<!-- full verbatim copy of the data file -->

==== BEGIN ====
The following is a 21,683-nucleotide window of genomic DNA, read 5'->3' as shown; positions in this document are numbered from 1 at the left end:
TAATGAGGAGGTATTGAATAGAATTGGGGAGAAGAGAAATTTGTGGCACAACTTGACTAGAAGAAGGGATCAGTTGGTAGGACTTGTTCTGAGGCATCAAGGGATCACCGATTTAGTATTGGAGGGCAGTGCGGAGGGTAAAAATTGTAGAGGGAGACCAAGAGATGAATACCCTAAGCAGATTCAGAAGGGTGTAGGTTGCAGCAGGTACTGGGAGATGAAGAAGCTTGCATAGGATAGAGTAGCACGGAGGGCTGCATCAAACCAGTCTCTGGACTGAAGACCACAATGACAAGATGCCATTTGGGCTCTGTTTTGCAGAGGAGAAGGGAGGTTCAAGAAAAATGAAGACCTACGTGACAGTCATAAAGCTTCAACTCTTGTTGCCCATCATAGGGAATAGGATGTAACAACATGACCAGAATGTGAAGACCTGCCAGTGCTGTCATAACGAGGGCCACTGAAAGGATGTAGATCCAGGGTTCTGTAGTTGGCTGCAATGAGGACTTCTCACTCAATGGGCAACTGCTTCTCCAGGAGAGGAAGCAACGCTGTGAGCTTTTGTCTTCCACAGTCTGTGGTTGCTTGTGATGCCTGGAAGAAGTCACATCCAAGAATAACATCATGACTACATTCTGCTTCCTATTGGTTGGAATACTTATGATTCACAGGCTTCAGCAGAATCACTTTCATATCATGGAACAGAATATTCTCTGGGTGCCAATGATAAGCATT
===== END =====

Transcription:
The following is a 21,683-nucleotide window of genomic DNA, read 5'->3' as shown; positions in this document are numbered from 1 at the left end:
TAATGAGGAGGTATTGAATAGAATTGGGGAGAAGAGAAATTTGTGGCACAACTTGACTAGAAGAAGGGATCAGTTGGTAGGACTTGTTCTGAGGCATCAAGGGATCACCGATTTAGTATTGGAGGGCAGTGCGGAGGGTAAAAATTGTAGAGGGAGACCAAGAGATGAATACCCTAAGCAGATTCAGAAGGGTGTAGGTTGCAGCAGGTACTGGGAGATGAAGAAGCTTGCATAGGATAGAGTAGCACGGAGGGCTGCATCAAACCAGTCTCTGGACTGAAGACCACAATGACAAGATGCCATTTGGGCTCTGTTTTGCAGAGGAGAAGGGAGGTTCAAGAAAAATGAAGACCTACGTGACAGTCATAAAGCTTCAACTCTTGTTGCCCATCATAGGGAATAGGATGTAACAACATGACCAGAATGTGAAGACCTGCCAGTGCTGTCATAACGAGGGCCACTGAAAGGATGTAGATCCAGGGTTCTGTAGTTGGCTGCAATGAGGACTTCTCACTCAATGGGCAACTGCTTCTCCAGGAGAGGAAGCAACGCTGTGAGCTTTTGTCTTCCACAGTCTGTGGTTGCTTGTGATGCCTGGAAGAAGTCACATCCAAGAATAACATCATGACTACATTCTGCTTCCTATTGGTTGGAATACTTATGATTCACAGGCTTCAGCAGAATCACTTTCATATCATGGAACAGAATATTCTCTGGGTGCCAATGATAAGCATT